Also the “parents don’t need to be a parent and be able to guide their kid at all academically they just need to exist in the next room” is wild. Its one thing if a parent straight up is not equipped but to say kids can just figured it out is…. wow coming from an educator What’s next the teacher doesn’t need to teach cause the kid can just follow the packet and figure it out?
Well then get a tutor right? Oh wait you are poor only affluent kids can afford a tutor for their hours of homework a day were they on average have none of the worries a poor child does. Does this address that poor children are more likely to also suffer abuse and mental illness? Like mentioned what about kids that can’t learn or comprehend the forced standardized way? Just let em fail? These children regularly are not in “special education”(some of those are a joke in their own and full of neglect and abuse) programs cause most aren’t even acknowledged as having disabilities or disorders.
But yes all and all those pesky poor kids just aren’t being worked hard enough lol pretty sure poor children’s existence just in childhood is more work, stress, and responsibility alone than an affluent child’s entire life cycle. Love they never once talked about the quality of education in the classroom being so bad between the poor and affluent it can qualify as segregation, just basically blamed poor people for being lazy, good job capitalism for failing us once again!
why the hell?
you should feel bad for saying this, this article can be helpful for people who has to write a essay about it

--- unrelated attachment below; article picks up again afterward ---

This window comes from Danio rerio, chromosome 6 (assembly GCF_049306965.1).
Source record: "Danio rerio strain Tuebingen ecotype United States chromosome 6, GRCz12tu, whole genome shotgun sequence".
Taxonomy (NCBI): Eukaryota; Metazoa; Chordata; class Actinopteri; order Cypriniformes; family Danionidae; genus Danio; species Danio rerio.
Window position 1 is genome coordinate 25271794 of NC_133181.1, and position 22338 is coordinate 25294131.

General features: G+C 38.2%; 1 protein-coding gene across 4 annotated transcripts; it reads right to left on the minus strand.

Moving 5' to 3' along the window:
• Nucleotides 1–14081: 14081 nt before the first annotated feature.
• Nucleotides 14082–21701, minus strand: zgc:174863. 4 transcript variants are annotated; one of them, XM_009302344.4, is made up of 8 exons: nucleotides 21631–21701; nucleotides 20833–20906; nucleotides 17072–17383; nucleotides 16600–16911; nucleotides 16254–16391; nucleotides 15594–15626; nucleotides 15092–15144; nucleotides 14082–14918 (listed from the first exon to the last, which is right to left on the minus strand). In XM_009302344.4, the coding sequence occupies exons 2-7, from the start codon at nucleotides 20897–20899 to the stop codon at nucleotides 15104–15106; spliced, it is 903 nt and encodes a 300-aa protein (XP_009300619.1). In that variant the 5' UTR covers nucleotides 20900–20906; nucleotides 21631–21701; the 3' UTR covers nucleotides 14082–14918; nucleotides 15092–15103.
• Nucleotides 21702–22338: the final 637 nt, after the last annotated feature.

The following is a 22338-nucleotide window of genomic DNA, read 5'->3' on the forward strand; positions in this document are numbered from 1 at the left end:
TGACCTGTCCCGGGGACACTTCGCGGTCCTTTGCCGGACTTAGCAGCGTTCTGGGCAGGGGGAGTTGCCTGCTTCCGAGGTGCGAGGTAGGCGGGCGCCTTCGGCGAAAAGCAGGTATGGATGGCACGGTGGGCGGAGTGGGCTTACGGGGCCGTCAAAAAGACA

This is more of a political rant than it is about homework
I know a teacher who has told his students their homework is to find something they are interested in, pursue it and then come share what they learn. The student responses are quite compelling. One girl taught herself German so she could talk to her grandfather. One boy did a research project on Nelson Mandela because the teacher had mentioned him in class. Another boy, a both on the autism spectrum, fixed his family’s computer. The list goes on. This is fourth grade. I think students are highly motivated to learn, when we step aside and encourage them.
The whole point of homework is to give the students a chance to use the material that they have been presented with in class. If they never have the opportunity to use that information, and discover that it is actually useful, it will be in one ear and out the other. As a science teacher, it is critical that the students are challenged to use the material they have been presented with, which gives them the opportunity to actually think about it rather than regurgitate “facts”. Well designed homework forces the student to think conceptually, as opposed to regurgitation, which is never a pretty sight
Wonderful discussion. and yes, homework helps in learning and building skills in students.
not true it just causes kids to stress
Homework can be both beneficial and unuseful, if you will. There are students who are gifted in all subjects in school and ones with disabilities. Why should the students who are gifted get the lucky break, whereas the people who have disabilities suffer? The people who were born with this “gift” go through school with ease whereas people with disabilities struggle with the work given to them. I speak from experience because I am one of those students: the ones with disabilities. Homework doesn’t benefit “us”, it only tears us down and put us in an abyss of confusion and stress and hopelessness because we can’t learn as fast as others. Or we can’t handle the amount of work given whereas the gifted students go through it with ease. It just brings us down and makes us feel lost; because no mater what, it feels like we are destined to fail. It feels like we weren’t “cut out” for success.
homework does help
here is the thing though, if a child is shoved in the face with a whole ton of homework that isn’t really even considered homework it is assignments, it’s not helpful. the teacher should make homework more of a fun learning experience rather than something that is dreaded
This article was wonderful, I am going to ask my teachers about extra, or at all giving homework.